Well I don’t do a lot of learning, usually. I don’t think you need to know that much for most math contests. I have learned what I need from Math Circle, Math-M-Addicts, and Math Team. If I’m looking at some resource online it’s usually for some specific type of problem, or it might be a handout with some problems attached, and I’ll work on that.
What do you perceive as the difference between competition math versus the math that you will see in typical undergraduate courses or even the calculus and linear algebra and differential equations that you see in high school? Maybe another way of asking that question is, is there an area or a type of problem or format of problem that you wish math competitions had more of, or some way that your school or undergraduate math classes challenge you that you never see in math competitions?
I don’t think so. The idea is that in math competitions you don’t need to know that much. I still think you need to do a lot of practice and learning but there’s not a lot of theorems you need to know. For undergraduate math, they introduce a lot of definitions and then build off of that. I think the main similarity is getting used to mathematical logic and intuition, and that carries over and is probably helpful. Sometimes you can apply undergraduate material to math contests, but they try to avoid that happening.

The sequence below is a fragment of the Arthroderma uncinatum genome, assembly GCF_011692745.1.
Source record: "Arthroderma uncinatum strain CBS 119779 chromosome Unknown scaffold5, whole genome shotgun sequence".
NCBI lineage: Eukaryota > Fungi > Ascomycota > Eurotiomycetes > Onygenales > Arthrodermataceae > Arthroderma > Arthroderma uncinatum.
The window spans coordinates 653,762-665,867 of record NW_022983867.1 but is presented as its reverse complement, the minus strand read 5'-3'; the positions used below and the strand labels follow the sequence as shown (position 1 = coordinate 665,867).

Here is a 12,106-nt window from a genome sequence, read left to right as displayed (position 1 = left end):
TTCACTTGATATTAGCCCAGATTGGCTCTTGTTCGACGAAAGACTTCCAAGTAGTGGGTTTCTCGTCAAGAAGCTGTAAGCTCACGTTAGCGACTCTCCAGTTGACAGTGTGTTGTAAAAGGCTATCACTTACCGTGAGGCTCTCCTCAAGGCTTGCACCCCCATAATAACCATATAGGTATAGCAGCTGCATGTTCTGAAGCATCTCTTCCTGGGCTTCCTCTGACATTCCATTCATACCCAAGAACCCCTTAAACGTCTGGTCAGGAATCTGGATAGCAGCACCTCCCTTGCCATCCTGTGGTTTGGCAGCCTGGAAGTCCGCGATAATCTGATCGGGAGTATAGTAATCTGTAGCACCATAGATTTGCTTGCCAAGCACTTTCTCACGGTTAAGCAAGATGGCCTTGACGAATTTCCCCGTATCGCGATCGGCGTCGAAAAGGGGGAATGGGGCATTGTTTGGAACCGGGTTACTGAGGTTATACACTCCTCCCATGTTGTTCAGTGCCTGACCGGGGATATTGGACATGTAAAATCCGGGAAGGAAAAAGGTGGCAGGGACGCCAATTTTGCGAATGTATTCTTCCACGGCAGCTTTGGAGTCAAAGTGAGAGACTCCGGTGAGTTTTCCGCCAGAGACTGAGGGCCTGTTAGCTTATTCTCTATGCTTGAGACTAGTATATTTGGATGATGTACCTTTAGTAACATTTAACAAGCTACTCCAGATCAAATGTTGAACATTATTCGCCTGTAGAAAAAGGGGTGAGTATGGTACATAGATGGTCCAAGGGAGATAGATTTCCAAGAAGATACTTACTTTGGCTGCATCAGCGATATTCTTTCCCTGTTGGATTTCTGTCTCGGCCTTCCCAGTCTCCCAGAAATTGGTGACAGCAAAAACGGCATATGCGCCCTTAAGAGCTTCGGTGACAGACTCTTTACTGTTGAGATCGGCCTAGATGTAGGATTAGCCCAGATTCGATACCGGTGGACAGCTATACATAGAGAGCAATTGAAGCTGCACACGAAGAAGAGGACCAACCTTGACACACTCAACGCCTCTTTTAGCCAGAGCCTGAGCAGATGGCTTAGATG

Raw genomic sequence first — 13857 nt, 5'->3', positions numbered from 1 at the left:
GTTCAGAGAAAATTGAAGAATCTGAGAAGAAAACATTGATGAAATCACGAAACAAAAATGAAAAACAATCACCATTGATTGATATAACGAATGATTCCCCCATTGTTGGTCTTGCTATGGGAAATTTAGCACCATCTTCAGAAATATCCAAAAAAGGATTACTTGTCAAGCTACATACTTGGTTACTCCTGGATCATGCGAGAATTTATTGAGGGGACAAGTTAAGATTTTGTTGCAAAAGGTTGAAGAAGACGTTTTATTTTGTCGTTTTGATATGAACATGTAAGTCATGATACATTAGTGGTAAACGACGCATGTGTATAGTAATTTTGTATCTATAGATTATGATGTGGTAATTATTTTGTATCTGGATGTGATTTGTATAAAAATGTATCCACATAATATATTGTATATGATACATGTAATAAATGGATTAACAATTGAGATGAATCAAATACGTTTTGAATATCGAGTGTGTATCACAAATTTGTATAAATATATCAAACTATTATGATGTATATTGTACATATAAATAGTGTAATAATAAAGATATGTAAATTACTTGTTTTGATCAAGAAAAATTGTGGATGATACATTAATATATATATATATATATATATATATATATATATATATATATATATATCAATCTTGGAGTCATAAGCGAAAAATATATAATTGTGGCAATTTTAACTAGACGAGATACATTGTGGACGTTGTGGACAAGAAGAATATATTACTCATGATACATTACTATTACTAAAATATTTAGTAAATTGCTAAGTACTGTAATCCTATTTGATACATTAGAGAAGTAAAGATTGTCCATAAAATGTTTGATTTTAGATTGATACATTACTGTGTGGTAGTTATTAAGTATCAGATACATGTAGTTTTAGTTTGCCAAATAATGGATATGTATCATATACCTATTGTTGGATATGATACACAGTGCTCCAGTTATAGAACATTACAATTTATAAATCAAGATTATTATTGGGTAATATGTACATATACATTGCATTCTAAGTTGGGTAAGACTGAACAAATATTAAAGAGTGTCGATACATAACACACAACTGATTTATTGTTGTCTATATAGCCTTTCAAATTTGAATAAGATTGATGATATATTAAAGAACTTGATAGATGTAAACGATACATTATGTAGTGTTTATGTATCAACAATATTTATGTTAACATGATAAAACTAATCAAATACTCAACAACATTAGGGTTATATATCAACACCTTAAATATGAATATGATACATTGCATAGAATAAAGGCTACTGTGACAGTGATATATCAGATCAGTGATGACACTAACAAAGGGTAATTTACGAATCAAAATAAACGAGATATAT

What would you say is your favorite subfield within mathematics? Or problem type if you have one?
Within math contests, probably combinatorics. I like that all of the solutions are really cool, and there’s a lot of interesting bijections you can do, and often you have a lot of really clever solutions within combinatorics.
Do you think you’re going to study math, then, in undergrad?
Yeah, I think so.
If you didn’t study math, what do you think you’d be studying? Let’s say math wasn’t an option.
Probably CS, but like theoretical CS.
Which is basically math.
The main part of CS I like is theoretical CS.
What has been your favorite non-math class in school so far? Also CS? But they don’t teach theoretical CS much in high school, at least not when I was in high school.
Yeah, they do a tiny bit, but not anything that really gets to interesting stuff. Some of the CS classes are still kinda cool. I don’t even think I necessarily liked all my math classes at school that much. I like math team a lot, and then some of my math classes as well, and then also maybe some of my history classes, but this is mostly because I had good teachers.
Yeah, that’s possibly the most important part. You talked a bit about how much time you spend on math competition prep; I’m assuming most of the rest of the time is spent maintaining excellent school grades. How much time do you spend balancing and maintaining your history class grades and other things?
I try to limit how much time I spend on stuff I’m not really interested in. I still do the homework and assignments. I feel like it’s not really worth it to put a lot of effort into something if you don’t really care about it. It’s much better to spend your time doing something you’re interested in.